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Bernard Marr

Bernard Marr is a world-renowned futurist, influencer and thought leader in the fields of business and technology, with a passion for using technology for the good of humanity. He is a best-selling author of 20 books, writes a regular column for Forbes and advises and coaches many of the world’s best-known organisations. He has over 2 million social media followers, 1 million newsletter subscribers and was ranked by LinkedIn as one of the top 5 business influencers in the world and the No 1 influencer in the UK.

Bernard’s latest book is ‘Business Trends in Practice: The 25+ Trends That Are Redefining Organisations’

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How To Set Performance Targets That Work

2 July 2021

“Aim for the moon. If you miss, you may hit a star.” A famous quote by self-help business guru W. Clement Stone. It says a lot about why targets are important to every company and individual – and why it’s important to push yourself to aim high.

In business terms, a target is a goal that the company is aiming to reach. But targets don’t just tell us what we are aiming for – they let us measure the distance by which we fall short, and the amount of work we need to do to make it up.

You need to have a target in order to judge whether you are making improvements. But how should you set targets? Well, aiming high is always a good start, but here are some other tips to consider:

Be specific

The more specifically defined your target is, the clearer you will be about what you are trying to achieve, to everyone involved. For example, “To increase sales by 5% over the next 12 months” would be a far better target than “To increase sales”.
Being as specific as possible sets a very clear picture of what you are aiming for and focuses attention on hitting goals. Would “Increase sales by as much as possible” not be a better target? No! That implies that maximum sales must be achieved at all costs – regardless of the detrimental effect it could have on other targets, e.g. customer service or quality related targets. Setting a specific target (which must also be realistic – see my next point) removes ambiguity and means everyone knows what they are trying to achieve when they get to work in the morning.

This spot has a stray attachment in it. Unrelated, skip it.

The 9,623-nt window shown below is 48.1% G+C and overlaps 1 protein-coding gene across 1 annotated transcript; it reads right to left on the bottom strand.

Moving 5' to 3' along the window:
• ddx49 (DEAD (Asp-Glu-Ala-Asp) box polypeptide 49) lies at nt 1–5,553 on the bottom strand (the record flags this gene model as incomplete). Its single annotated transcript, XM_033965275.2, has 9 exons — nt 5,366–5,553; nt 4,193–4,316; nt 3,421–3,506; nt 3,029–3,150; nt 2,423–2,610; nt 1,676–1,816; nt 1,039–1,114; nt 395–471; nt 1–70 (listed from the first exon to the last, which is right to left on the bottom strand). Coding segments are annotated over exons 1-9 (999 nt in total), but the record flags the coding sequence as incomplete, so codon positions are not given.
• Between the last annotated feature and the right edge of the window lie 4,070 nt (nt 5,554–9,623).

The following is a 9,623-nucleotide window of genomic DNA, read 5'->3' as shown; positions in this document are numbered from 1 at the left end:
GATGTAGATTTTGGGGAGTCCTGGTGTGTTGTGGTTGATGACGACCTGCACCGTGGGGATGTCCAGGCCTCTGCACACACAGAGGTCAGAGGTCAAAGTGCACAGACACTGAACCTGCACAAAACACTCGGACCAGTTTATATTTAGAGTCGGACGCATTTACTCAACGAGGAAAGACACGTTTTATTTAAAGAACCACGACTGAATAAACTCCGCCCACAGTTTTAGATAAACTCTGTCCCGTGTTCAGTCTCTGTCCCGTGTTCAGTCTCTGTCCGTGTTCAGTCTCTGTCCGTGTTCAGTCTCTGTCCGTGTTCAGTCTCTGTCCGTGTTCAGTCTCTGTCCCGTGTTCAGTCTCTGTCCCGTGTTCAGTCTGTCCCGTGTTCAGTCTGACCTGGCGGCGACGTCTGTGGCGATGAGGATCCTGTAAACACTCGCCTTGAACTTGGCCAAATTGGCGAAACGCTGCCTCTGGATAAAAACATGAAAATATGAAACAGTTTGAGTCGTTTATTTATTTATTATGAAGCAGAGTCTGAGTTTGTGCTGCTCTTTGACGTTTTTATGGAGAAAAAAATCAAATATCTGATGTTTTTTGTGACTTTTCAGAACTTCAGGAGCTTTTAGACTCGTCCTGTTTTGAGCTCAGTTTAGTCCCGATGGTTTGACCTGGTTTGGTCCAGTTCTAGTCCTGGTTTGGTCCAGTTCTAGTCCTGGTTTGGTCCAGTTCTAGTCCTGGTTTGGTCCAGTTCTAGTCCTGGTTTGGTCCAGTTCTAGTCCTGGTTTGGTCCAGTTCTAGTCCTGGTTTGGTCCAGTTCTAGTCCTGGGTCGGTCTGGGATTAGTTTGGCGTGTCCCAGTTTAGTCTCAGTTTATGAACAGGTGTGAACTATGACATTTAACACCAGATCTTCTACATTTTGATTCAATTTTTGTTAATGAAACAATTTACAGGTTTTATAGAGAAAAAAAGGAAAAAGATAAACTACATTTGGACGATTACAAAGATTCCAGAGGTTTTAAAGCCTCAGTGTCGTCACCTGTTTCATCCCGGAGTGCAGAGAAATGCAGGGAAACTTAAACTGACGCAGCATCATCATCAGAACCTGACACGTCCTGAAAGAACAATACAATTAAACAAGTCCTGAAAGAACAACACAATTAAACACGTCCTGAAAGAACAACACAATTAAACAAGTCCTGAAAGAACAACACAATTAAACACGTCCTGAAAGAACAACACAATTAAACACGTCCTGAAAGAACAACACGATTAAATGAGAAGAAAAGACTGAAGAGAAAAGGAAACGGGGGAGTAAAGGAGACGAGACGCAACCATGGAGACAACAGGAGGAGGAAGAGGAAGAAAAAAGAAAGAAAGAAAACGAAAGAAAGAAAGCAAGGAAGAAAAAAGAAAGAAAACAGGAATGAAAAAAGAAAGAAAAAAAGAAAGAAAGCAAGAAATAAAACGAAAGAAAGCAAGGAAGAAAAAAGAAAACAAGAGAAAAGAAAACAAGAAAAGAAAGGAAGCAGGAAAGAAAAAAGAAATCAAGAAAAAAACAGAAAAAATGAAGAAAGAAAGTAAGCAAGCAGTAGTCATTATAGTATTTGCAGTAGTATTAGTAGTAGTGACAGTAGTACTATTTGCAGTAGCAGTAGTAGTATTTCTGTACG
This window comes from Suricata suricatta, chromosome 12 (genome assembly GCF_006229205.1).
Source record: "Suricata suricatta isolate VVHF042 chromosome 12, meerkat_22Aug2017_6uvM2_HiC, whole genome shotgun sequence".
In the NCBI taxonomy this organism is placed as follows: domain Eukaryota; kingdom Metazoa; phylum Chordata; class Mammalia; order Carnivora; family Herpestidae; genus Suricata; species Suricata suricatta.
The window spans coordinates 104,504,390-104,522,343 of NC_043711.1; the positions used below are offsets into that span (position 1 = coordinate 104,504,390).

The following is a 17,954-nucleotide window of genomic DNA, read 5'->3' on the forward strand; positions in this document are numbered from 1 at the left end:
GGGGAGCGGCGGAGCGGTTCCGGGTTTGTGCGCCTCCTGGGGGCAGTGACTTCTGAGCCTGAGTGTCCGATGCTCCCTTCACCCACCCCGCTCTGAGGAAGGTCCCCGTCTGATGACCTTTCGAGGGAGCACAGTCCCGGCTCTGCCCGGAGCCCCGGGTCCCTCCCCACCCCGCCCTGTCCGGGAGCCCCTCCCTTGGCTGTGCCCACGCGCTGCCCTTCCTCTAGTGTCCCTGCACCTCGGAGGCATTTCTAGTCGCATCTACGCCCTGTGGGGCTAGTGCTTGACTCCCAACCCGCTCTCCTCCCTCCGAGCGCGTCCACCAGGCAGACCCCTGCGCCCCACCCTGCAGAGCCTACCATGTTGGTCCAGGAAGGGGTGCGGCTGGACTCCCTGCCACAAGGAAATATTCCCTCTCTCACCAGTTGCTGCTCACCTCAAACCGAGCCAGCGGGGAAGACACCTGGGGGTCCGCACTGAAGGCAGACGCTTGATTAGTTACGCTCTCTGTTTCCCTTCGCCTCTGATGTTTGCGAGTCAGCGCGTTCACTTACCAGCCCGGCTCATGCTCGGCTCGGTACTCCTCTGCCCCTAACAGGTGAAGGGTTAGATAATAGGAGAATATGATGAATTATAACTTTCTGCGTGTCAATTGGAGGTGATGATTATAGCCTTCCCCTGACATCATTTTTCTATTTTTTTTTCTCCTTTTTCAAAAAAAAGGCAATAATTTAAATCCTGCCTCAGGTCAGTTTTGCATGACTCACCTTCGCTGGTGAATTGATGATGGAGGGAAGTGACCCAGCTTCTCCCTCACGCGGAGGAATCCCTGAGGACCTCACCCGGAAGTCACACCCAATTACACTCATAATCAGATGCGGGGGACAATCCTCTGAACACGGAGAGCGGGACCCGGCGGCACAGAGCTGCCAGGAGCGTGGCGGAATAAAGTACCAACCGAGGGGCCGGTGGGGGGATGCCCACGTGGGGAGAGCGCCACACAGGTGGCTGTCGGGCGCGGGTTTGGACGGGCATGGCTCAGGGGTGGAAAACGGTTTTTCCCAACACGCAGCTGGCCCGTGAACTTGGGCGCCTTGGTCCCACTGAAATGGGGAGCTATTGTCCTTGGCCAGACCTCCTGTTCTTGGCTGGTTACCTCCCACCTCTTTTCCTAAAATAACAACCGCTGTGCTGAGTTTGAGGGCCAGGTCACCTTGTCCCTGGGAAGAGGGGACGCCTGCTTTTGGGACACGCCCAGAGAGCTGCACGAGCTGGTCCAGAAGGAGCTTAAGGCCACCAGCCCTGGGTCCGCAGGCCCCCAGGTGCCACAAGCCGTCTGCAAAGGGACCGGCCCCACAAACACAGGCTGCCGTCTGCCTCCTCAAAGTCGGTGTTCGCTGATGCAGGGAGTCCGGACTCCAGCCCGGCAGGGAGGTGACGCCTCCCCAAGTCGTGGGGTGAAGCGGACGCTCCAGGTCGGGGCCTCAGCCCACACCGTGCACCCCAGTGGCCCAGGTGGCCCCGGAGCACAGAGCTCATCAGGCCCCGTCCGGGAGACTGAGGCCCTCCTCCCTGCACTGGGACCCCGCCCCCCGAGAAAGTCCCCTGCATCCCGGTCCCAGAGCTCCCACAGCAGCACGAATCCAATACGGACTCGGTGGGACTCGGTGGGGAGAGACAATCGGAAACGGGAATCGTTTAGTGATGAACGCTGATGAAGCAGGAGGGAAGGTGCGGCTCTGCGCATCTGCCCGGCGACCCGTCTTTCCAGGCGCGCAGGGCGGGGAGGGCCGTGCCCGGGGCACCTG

Be realistic

Setting unrealistic targets is a recipe for disaster. You, and anyone working with or for you, know what your capacity is, and what is or isn’t achievable. Your targets should always be stretching, and challenging – but not so far that they seem hopeless, as that will just be demoralising.

Being realistic means taking into account what is and isn’t possible. You can look to your competitors or industry benchmarks for guidance, but always be aware of your own capacity. That isn’t to say that capacity can’t be increased – in fact hitting a vital target could be a very good reason to increase capacity, by investing in more workers and equipment or by improving the way things are done. But setting targets which can’t (or are highly unlikely to) be achieved at current capacity and without willingness for extra investment in capacity will lead to failure.

The balancing act required here, in order to meet the lofty expectations set out by W. Clement Stone, while remaining realistic, is a big part of what makes a good target-setter!

Support top-level targets with lower level targets

Targets can be outcome-based (i.e. sales/profits) or operational – such as ensuring the quality of your products during manufacture. If your top-level targets are not supported throughout the delivery process, you will be unlikely to achieve them.
To set, and meet a challenging top-level target such as increasing company profits, other targets must be met, right across the delivery chain, from customer satisfaction to product quality to staff engagement. Any inefficiencies in the system will drag down the top-level results, making it harder to hit your target. Also, setting targets for top level outcomes without monitoring the achievement of lower level targets can cause frustration.


Make targets fun! In short, the idea is to take cues from the compulsive behaviour often elicited from people through games, particularly video games. Point scoring, bonus goals and a structured reward system all act as psychological “hooks” which persuade people to engage.

Data Strategy Book | Bernard Marr

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